According to senior US officials, the Group of Seven (G7) countries will soon meet and decide on a price ceiling on imports of Russian oil. They said that India will profit from the decision even if it does not directly participate in the price cap mechanism.
According to Elizabeth Rosenberg, assistant secretary for terrorist financing and financial crimes at the US Treasury Department, “We will not allow Russia to profit and get a war premium for invading Ukraine.” “India will have access to lower prices of affordable energy (Russian Oil). It can leverage the price cap to negotiate a lower price with Russia.
US officials asserted that the G7 would take the cost of production into account when setting the price cap and would provide Russia with a financial incentive so that its oil would continue to flow into the markets.
This promise comes as some nations struggle with rising inflation brought on by rocketing gasoline costs.
Any G7 service provider involved in shipping, banking, insurance, or any other service must certify that Russian oil is acquired below the price cap and must be in compliance if the price cap policy is in effect for it.
Ben Harris, the US’s assistant secretary for economic strategy and a counsellor to the secretary of the treasury, told reporters that “everyone gains in this except Russia” and that “it is not a worldwide cap, it is G7 cap.”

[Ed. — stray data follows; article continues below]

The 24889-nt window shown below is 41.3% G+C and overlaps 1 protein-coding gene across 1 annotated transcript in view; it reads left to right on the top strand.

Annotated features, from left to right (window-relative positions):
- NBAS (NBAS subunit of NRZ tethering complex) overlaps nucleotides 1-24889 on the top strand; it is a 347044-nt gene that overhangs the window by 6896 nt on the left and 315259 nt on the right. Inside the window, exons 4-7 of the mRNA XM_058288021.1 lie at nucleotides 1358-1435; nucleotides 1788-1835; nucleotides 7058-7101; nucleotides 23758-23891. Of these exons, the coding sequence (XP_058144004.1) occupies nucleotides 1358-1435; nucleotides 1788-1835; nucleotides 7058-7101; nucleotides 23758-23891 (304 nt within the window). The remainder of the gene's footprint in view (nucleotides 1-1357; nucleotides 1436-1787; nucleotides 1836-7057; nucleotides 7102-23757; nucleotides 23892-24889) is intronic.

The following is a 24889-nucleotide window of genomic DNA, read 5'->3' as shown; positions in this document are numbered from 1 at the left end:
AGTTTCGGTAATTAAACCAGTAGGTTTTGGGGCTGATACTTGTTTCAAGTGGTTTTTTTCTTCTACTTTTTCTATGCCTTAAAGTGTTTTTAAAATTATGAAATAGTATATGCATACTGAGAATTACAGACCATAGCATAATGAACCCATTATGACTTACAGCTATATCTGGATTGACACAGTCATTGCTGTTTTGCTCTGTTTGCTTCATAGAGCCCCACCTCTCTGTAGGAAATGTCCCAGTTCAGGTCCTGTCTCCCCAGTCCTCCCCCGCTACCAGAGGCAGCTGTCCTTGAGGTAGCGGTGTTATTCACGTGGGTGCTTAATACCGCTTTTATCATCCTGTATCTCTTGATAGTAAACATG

According to estimates, the G7 affluent countries—Britain, Canada, France, Germany, Italy, Japan, and the United States—control about 90% of the insurance companies and oil-transporting boats, and Russia is largely reliant on them.
Officials said that Russia has already entered into long-term agreements with several purchasers who are offering significant discounts, indicating that the price cap system will function.
Despite being one of the biggest oil importers and depending on imported oil for more than 80% of its needs, India is remaining silent over the price ceiling move spearheaded by the United States.
Additionally, India has insisted that limits on oil imports are ineffective and is purchasing Russian oil because of the low price and reduced impact on its economy.
Early this year, the crisis between Russia and Ukraine caused crude oil prices to surge to almost record highs. In order to restrict Russia’s ability to profit from its energy exports, Western nations led by the United States put a number of sanctions on it.
However, the administration of Prime Minister Narendra Modi chose to prioritise national interests by increasing oil imports from Russia.
Nirmala Sitharaman, the Union Finance Minister, said on Thursday that in the months after the start of the Russia-Ukraine war, the proportion of Russian oil in India’s total oil imports rose from 2% to 13%.
Sitharaman said credit must go to PM Modi’s statesmanship for making the choice to increase imports of Russian oil at discounts, which helped to lower the import bills, while speaking at an event hosted by the Indian Council for Research on International Economic Relations (ICRIER).
Sitharaman said that “inflation control” included the expansion of oil imports from Russia at reduced costs.
Russian oil imports are the “best bargain” for the nation, according to External Affairs Minister S. Jaishankar, notwithstanding the unjustifiably high oil and gas costs.